Bill Poulos, who used to walk up 11th Street on his way home from work, doesn’t entirely disagree. About a year ago he was “bombarded” by rocks and pebbles while walking with a friend past Garfield Terrace. “I kinda giggle because I didn’t get hit,” he says, impressed by the athletic prowess of the four people he saw, whose ages, he speculates, ranged from teens to mid-20s. “They had really good arms.”
Since then, Poulos has avoided the route that goes by the project. “It’s kind of ironic,” he says. “I started walking by Meridian Hill Park, and a bottle was thrown at me.” The bottle, full of water, missed.
Poulos, a 38-year-old architect, says he called the cops but didn’t file a report. “If they’re not gonna do anything about the drug deals” going down in his Columbia Heights neighborhood, he says, “they’re not gonna do anything about this.”
Bill McCarty, a 70-year-old retired Army colonel, has been hanging out in the project for six or seven years as a mentor for the kids. He often takes them back to his church in Clarendon to play basketball; this past weekend he took 10 of them to see the blooming cherry blossoms. He hadn’t heard of any rock throwing, but he isn’t entirely surprised. “There’s nowhere for them to sit and nowhere for them to play. What do they call it? Public housing: It’s the lowest form of housing,” he says. “Anytime they get out of the house, it’s like getting out of prison.”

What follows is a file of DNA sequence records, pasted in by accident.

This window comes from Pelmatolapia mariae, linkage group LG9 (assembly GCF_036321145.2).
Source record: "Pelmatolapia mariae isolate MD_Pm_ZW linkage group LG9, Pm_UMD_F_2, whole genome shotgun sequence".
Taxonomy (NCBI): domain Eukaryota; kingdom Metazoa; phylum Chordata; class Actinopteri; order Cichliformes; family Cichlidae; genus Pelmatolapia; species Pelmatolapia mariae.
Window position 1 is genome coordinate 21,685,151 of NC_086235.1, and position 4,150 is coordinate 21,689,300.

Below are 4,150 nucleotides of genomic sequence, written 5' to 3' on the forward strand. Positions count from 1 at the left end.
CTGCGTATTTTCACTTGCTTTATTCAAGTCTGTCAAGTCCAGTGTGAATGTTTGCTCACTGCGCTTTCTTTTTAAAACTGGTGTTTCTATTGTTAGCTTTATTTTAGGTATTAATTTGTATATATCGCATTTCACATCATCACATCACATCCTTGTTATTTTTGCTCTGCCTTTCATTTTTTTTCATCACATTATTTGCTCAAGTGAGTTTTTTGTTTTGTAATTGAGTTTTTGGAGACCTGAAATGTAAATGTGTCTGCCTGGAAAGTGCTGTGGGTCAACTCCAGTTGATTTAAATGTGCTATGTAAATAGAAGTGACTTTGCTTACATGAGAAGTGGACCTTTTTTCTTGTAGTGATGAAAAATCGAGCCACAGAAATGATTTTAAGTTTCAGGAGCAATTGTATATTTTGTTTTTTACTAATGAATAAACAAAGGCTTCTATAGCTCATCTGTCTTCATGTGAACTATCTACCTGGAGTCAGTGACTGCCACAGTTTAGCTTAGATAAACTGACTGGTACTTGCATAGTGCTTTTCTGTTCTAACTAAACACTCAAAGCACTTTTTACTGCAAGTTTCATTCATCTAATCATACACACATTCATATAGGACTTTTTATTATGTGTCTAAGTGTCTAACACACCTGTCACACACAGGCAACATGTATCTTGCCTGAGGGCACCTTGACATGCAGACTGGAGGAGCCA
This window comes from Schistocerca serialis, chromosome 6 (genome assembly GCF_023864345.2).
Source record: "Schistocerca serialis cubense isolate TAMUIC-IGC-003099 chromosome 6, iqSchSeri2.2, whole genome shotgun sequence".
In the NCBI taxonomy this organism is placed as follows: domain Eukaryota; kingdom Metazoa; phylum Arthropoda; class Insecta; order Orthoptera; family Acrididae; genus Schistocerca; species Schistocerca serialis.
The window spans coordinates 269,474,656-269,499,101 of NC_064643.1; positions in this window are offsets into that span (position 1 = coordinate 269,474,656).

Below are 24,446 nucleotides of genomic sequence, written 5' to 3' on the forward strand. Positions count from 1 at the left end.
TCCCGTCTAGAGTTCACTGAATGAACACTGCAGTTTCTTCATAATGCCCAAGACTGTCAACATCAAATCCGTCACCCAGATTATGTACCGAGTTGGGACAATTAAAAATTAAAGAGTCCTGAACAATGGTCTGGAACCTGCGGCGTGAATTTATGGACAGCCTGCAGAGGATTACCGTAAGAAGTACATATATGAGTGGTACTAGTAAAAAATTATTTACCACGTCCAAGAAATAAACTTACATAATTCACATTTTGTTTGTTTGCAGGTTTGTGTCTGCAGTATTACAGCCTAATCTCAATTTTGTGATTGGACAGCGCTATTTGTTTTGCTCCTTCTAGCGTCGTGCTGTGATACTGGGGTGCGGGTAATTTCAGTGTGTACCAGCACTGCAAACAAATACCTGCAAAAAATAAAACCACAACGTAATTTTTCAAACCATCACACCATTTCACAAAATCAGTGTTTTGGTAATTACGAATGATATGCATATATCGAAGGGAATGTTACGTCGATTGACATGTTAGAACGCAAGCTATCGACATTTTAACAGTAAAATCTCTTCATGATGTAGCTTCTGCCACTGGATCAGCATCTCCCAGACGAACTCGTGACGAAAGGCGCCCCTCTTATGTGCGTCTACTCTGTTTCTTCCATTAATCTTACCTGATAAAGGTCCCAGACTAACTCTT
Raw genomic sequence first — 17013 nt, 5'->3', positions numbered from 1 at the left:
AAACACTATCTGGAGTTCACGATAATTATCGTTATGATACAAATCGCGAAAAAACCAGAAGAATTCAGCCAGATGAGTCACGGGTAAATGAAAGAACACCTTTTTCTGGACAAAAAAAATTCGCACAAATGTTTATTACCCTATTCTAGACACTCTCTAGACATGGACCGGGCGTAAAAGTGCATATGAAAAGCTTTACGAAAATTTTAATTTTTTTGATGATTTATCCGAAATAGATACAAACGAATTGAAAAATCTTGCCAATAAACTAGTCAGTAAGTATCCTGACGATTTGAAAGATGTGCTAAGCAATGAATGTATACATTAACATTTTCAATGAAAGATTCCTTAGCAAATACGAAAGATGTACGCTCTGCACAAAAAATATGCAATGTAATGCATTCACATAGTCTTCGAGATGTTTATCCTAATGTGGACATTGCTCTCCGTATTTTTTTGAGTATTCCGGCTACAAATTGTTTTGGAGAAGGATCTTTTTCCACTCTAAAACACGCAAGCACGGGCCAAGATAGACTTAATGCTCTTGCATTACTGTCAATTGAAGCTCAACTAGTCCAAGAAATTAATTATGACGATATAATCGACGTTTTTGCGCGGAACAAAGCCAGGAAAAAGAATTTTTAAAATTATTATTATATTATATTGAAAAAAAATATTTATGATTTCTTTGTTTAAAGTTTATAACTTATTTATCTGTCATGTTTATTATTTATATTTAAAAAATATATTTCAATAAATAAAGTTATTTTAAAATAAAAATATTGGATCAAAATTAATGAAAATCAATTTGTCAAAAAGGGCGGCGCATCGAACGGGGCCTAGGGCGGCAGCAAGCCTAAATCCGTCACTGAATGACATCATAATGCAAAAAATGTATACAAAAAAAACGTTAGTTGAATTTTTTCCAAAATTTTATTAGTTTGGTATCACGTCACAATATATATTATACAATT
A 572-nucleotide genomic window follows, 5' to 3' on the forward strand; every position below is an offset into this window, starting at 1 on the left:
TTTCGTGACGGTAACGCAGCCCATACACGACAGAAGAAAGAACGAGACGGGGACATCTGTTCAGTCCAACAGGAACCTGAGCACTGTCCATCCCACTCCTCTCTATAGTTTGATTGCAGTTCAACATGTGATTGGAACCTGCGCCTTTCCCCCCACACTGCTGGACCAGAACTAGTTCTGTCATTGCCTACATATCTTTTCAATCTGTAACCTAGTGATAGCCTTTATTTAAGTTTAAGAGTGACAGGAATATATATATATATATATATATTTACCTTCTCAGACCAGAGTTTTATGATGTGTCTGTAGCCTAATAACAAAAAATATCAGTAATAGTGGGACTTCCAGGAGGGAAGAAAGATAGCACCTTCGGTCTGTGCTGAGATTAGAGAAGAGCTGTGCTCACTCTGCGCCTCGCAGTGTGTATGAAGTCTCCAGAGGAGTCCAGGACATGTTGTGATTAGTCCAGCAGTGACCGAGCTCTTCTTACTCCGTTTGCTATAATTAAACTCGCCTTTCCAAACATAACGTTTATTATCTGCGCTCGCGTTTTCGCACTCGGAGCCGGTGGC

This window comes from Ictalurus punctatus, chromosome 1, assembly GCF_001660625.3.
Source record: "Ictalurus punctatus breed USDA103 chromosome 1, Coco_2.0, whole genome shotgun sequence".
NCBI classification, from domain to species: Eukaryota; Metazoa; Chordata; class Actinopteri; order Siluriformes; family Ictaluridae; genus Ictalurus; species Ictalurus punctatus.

Flying projectiles have long been a hazard for the city cyclist, but they are rarely larger than pebbles. Some of the missiles launched at 11th Street riders, however, have been more substantial.
Elise Foster, 25, almost had her life cut short last fall as she biked to work at Bohemian Caverns on U Street. She was heading down 11th when someone standing on a ledge by Cardozo’s football stadium lobbed a cinder block that landed, she estimates, a foot and a half in front of her bike, where it pulverized. “I was scared out my mind and just started screaming profanity,” she says. “I have no doubt that if it hit me on the head I would have died.” She now avoids the area.
The stone fired at Alex Butterfield last spring came from a slingshot, he guesses, based on the large bruise it made through his windbreaker and heavy fleece. The 31-year-old Holocaust Museum engineering tech says he rode on without stopping. This fall, he says, a full soda bottle was lobbed over his head. He still takes the 11th Street route.
“I watch now,” he says.
Some, though, have concocted defensive strategies. Will Schaefer, who was hit with a rock about four years ago, rides up the hill next to a bus, using it as a moving shield. When he was hit, Schaefer says, he got off his bike and approached the iron fence to scold the kids. The younger ones, 6 to 9 years old, he guesses, retreated, throwing stones while they did. The older ones stayed put, apparently amused at the spectacle. “I’d like to catch a kid in the act,” he says.
As long as the cases remain unsolved, and the kids remain uncaught, Korfhage has no choice but to consider the rain of stones while commuting home. “If you have to run a gauntlet of thugs, you have to factor that in,” he says. “Maybe Sherman [Avenue] becomes the best.” CP
Copyright © 2006 Washington Free Weekly Inc.